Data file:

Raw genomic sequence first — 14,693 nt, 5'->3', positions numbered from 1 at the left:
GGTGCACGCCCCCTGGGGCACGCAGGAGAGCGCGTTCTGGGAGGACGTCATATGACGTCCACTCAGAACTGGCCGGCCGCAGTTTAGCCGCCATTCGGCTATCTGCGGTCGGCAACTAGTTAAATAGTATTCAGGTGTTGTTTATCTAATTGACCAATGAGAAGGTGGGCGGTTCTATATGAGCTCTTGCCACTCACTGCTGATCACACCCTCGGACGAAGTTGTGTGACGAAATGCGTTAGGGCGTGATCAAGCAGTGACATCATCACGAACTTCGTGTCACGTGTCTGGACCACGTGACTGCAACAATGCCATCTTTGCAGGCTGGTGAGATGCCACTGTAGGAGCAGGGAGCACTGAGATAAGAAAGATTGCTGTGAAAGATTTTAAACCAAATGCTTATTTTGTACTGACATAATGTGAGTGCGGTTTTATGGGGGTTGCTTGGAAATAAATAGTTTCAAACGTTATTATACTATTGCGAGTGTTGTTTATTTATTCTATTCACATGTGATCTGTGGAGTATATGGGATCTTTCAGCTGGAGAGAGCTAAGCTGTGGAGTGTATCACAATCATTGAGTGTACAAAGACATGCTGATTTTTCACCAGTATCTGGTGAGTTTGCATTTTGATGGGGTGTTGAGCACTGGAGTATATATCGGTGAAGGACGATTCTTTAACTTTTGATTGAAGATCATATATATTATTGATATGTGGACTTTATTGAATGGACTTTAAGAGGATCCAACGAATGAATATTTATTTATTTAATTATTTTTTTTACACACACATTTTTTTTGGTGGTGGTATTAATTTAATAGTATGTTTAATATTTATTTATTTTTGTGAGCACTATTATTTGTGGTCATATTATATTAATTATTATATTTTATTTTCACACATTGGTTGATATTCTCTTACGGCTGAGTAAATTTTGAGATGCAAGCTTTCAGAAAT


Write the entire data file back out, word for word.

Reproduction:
Raw genomic sequence first — 14,693 nt, 5'->3', positions numbered from 1 at the left:
GGTGCACGCCCCCTGGGGCACGCAGGAGAGCGCGTTCTGGGAGGACGTCATATGACGTCCACTCAGAACTGGCCGGCCGCAGTTTAGCCGCCATTCGGCTATCTGCGGTCGGCAACTAGTTAAATAGTATTCAGGTGTTGTTTATCTAATTGACCAATGAGAAGGTGGGCGGTTCTATATGAGCTCTTGCCACTCACTGCTGATCACACCCTCGGACGAAGTTGTGTGACGAAATGCGTTAGGGCGTGATCAAGCAGTGACATCATCACGAACTTCGTGTCACGTGTCTGGACCACGTGACTGCAACAATGCCATCTTTGCAGGCTGGTGAGATGCCACTGTAGGAGCAGGGAGCACTGAGATAAGAAAGATTGCTGTGAAAGATTTTAAACCAAATGCTTATTTTGTACTGACATAATGTGAGTGCGGTTTTATGGGGGTTGCTTGGAAATAAATAGTTTCAAACGTTATTATACTATTGCGAGTGTTGTTTATTTATTCTATTCACATGTGATCTGTGGAGTATATGGGATCTTTCAGCTGGAGAGAGCTAAGCTGTGGAGTGTATCACAATCATTGAGTGTACAAAGACATGCTGATTTTTCACCAGTATCTGGTGAGTTTGCATTTTGATGGGGTGTTGAGCACTGGAGTATATATCGGTGAAGGACGATTCTTTAACTTTTGATTGAAGATCATATATATTATTGATATGTGGACTTTATTGAATGGACTTTAAGAGGATCCAACGAATGAATATTTATTTATTTAATTATTTTTTTTACACACACATTTTTTTTGGTGGTGGTATTAATTTAATAGTATGTTTAATATTTATTTATTTTTGTGAGCACTATTATTTGTGGTCATATTATATTAATTATTATATTTTATTTTCACACATTGGTTGATATTCTCTTACGGCTGAGTAAATTTTGAGATGCAAGCTTTCAGAAAT